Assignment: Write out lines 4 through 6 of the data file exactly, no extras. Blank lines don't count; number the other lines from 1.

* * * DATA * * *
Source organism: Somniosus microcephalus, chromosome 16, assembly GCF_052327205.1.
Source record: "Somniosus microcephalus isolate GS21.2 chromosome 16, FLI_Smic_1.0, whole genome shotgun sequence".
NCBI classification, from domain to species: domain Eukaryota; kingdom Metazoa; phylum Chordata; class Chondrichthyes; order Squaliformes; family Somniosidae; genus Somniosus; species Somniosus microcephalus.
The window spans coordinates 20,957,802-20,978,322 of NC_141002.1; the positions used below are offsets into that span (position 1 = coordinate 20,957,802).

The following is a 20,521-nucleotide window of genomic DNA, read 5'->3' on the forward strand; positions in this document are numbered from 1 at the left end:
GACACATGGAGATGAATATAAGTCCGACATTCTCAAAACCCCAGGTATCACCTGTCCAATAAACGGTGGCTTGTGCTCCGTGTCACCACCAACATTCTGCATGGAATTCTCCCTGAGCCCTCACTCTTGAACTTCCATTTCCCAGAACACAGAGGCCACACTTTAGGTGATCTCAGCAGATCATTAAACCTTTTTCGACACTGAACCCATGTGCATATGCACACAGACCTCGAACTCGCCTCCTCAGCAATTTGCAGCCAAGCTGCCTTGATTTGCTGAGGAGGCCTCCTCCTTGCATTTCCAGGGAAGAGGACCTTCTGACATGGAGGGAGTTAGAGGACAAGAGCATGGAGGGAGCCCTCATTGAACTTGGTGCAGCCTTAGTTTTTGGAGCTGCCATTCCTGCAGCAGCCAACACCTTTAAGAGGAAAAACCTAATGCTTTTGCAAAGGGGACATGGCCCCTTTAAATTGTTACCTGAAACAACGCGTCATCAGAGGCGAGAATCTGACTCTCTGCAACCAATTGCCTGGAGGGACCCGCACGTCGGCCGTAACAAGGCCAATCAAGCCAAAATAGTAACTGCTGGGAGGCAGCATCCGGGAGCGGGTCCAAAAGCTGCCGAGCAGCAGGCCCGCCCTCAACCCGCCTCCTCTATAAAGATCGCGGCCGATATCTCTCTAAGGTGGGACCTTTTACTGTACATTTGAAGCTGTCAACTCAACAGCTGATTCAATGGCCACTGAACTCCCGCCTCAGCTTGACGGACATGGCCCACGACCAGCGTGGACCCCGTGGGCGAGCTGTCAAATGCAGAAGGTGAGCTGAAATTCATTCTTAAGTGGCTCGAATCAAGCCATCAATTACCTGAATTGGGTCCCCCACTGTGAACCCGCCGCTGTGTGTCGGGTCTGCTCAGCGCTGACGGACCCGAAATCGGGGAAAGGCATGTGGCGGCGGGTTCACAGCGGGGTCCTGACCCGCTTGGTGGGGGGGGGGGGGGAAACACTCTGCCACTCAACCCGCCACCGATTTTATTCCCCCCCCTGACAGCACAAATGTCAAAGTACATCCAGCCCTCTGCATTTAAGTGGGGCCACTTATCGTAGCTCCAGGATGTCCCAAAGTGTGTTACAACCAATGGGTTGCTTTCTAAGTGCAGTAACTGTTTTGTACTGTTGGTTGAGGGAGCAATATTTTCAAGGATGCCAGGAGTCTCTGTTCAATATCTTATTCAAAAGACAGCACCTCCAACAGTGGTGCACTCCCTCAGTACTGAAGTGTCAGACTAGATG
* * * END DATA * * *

The window spans coordinates 20,957,802-20,978,322 of NC_141002.1; the positions used below are offsets into that span (position 1 = coordinate 20,957,802).

The following is a 20,521-nucleotide window of genomic DNA, read 5'->3' on the forward strand; positions in this document are numbered from 1 at the left end:
GACACATGGAGATGAATATAAGTCCGACATTCTCAAAACCCCAGGTATCACCTGTCCAATAAACGGTGGCTTGTGCTCCGTGTCACCACCAACATTCTGCATGGAATTCTCCCTGAGCCCTCACTCTTGAACTTCCATTTCCCAGAACACAGAGGCCACACTTTAGGTGATCTCAGCAGATCATTAAACCTTTTTCGACACTGAACCCATGTGCATATGCACACAGACCTCGAACTCGCCTCCTCAGCAATTTGCAGCCAAGCTGCCTTGATTTGCTGAGGAGGCCTCCTCCTTGCATTTCCAGGGAAGAGGACCTTCTGACATGGAGGGAGTTAGAGGACAAGAGCATGGAGGGAGCCCTCATTGAACTTGGTGCAGCCTTAGTTTTTGGAGCTGCCATTCCTGCAGCAGCCAACACCTTTAAGAGGAAAAACCTAATGCTTTTGCAAAGGGGACATGGCCCCTTTAAATTGTTACCTGAAACAACGCGTCATCAGAGGCGAGAATCTGACTCTCTGCAACCAATTGCCTGGAGGGACCCGCACGTCGGCCGTAACAAGGCCAATCAAGCCAAAATAGTAACTGCTGGGAGGCAGCATCCGGGAGCGGGTCCAAAAGCTGCCGAGCAGCAGGCCCGCCCTCAACCCGCCTCCTCTATAAAGATCGCGGCCGATATCTCTCTAAGGTGGGACCTTTTACTGTACATTTGAAGCTGTCAACTCAACAGCTGATTCAATGGCCACTGAACTCCCGCCTCAGCTTGACGGACATGGCCCACGACCAGCGTGGACCCCGTGGGCGAGCTGTCAAATGCAGAAGGTGAGCTGAAATTCATTCTTAAGTGGCTCGAATCAAGCCATCAATTACCTGAATTGGGTCCCCCACTGTGAACCCGCCGCTGTGTGTCGGGTCTGCTCAGCGCTGACGGACCCGAAATCGGGGAAAGGCATGTGGCGGCGGGTTCACAGCGGGGTCCTGACCCGCTTGGTGGGGGGGGGGGGGGAAACACTCTGCCACTCAACCCGCCACCGATTTTATTCCCCCCCCTGACAGCACAAATGTCAAAGTACATCCAGCCCTCTGCATTTAAGTGGGGCCACTTATCGTAGCTCCAGGATGTCCCAAAGTGTGTTACAACCAATGGGTTGCTTTCTAAGTGCAGTAACTGTTTTGTACTGTTGGTTGAGGGAGCAATATTTTCAAGGATGCCAGGAGTCTCTGTTCAATATCTTATTCAAAAGACAGCACCTCCAACAGTGGTGCACTCCCTCAGTACTGAAGTGTCAGACTAGATG